On Peripheral Whiteness and Being Central Eastern European



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Silent march in honor of Arek Jozwik, a 40 year old Polish migrant worker murdered by English teenagers in Harlow town center on August 27, 2016. / Photo by Alan Denney on September 3, 2016.

Through three specific space-time cases considering ‘white’ Poles as racialized subjects, Kasia Narkowicz demonstrates how shades of whiteness are formed contextually. The urban outskirts of Stockholm in the 1990s, the space of the 2017 EU referendum in Britain, or the recent borderland separating Poland from Belarus and Ukraine are three distinct sets of conditions through which Polish proximity to Western European whiteness evolves from aspirational to effective.

Whiteness and Europeanness so starkly marks out Central Eastern European identity because at different times throughout our history the promise of being fully embraced as Europeans, with all that it grants, has been dangling in front of us as a carrot. And no matter how eagerly we have responded, implementing imposed shock therapies, voting almost unanimously to enter the European Union, or integrating as model migrants in Western Europe, it was never quite enough. But still, it harbored a promise of the possibility of being white enough that tipped us over in our solidarities, and we became the keen handmaidens of European white supremacy.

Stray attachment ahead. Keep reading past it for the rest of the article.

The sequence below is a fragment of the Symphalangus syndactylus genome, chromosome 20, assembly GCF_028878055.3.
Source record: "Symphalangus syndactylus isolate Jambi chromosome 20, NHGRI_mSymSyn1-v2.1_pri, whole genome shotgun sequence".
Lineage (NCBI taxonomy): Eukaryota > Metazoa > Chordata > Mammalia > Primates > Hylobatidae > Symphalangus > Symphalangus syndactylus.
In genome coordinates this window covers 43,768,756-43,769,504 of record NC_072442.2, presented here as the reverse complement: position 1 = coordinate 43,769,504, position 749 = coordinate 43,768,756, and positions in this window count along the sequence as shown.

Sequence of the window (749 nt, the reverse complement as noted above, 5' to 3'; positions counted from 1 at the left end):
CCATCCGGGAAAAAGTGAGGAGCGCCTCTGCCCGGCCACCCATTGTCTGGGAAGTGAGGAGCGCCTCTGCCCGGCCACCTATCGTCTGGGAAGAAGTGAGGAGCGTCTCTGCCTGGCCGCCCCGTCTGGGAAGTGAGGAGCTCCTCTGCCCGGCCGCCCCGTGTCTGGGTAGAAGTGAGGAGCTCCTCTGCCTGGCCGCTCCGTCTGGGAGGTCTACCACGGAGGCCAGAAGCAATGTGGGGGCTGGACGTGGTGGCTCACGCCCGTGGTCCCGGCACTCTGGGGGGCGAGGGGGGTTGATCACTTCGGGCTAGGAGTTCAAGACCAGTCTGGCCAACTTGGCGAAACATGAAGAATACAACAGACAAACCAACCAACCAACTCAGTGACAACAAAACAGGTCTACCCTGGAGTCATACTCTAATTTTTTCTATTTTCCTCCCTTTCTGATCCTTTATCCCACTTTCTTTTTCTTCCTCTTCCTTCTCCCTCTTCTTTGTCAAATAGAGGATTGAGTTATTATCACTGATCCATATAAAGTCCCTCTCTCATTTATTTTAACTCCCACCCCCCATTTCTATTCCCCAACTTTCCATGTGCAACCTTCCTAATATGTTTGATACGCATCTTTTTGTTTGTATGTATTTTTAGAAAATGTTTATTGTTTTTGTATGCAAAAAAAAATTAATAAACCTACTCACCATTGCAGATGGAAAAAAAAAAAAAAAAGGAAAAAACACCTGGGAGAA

Being Eastern European in Sweden: 1992 ///

As Stuart Hall argued, race is a “floating signifier” (1997), which means that it is a marker of difference that is shifting and not stable. Within the racial divisions that still cloud our contemporary life, those from Eastern Europe have historically occupied a much more fragile position in relation to whiteness than our Western European white counterparts. But we have still been embraced, if conditionally, by whiteness.